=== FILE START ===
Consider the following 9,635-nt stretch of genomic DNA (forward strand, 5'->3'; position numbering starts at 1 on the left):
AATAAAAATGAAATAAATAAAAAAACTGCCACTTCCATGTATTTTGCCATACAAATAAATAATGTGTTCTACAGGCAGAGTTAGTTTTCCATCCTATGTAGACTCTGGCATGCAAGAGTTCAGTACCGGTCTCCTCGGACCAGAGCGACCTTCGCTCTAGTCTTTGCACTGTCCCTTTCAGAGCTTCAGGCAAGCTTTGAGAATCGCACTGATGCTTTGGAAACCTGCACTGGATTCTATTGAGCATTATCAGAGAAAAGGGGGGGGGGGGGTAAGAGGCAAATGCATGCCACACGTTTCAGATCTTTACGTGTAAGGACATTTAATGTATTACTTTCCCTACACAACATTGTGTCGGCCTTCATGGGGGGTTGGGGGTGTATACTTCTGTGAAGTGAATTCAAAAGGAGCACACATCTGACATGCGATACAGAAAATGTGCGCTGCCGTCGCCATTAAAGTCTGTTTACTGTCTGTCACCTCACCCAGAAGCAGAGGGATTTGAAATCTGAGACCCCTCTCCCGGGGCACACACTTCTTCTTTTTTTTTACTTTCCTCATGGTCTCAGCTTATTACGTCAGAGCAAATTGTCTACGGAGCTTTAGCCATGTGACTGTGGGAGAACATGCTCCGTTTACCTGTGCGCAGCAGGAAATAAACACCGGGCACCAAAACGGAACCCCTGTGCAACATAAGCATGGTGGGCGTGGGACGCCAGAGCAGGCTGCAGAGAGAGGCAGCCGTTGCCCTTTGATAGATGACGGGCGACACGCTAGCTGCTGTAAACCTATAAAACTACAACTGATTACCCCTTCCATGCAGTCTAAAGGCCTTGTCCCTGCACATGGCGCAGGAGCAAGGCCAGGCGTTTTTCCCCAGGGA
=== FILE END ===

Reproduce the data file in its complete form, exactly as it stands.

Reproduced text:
Consider the following 9,635-nt stretch of genomic DNA (forward strand, 5'->3'; position numbering starts at 1 on the left):
AATAAAAATGAAATAAATAAAAAAACTGCCACTTCCATGTATTTTGCCATACAAATAAATAATGTGTTCTACAGGCAGAGTTAGTTTTCCATCCTATGTAGACTCTGGCATGCAAGAGTTCAGTACCGGTCTCCTCGGACCAGAGCGACCTTCGCTCTAGTCTTTGCACTGTCCCTTTCAGAGCTTCAGGCAAGCTTTGAGAATCGCACTGATGCTTTGGAAACCTGCACTGGATTCTATTGAGCATTATCAGAGAAAAGGGGGGGGGGGGGTAAGAGGCAAATGCATGCCACACGTTTCAGATCTTTACGTGTAAGGACATTTAATGTATTACTTTCCCTACACAACATTGTGTCGGCCTTCATGGGGGGTTGGGGGTGTATACTTCTGTGAAGTGAATTCAAAAGGAGCACACATCTGACATGCGATACAGAAAATGTGCGCTGCCGTCGCCATTAAAGTCTGTTTACTGTCTGTCACCTCACCCAGAAGCAGAGGGATTTGAAATCTGAGACCCCTCTCCCGGGGCACACACTTCTTCTTTTTTTTTACTTTCCTCATGGTCTCAGCTTATTACGTCAGAGCAAATTGTCTACGGAGCTTTAGCCATGTGACTGTGGGAGAACATGCTCCGTTTACCTGTGCGCAGCAGGAAATAAACACCGGGCACCAAAACGGAACCCCTGTGCAACATAAGCATGGTGGGCGTGGGACGCCAGAGCAGGCTGCAGAGAGAGGCAGCCGTTGCCCTTTGATAGATGACGGGCGACACGCTAGCTGCTGTAAACCTATAAAACTACAACTGATTACCCCTTCCATGCAGTCTAAAGGCCTTGTCCCTGCACATGGCGCAGGAGCAAGGCCAGGCGTTTTTCCCCAGGGA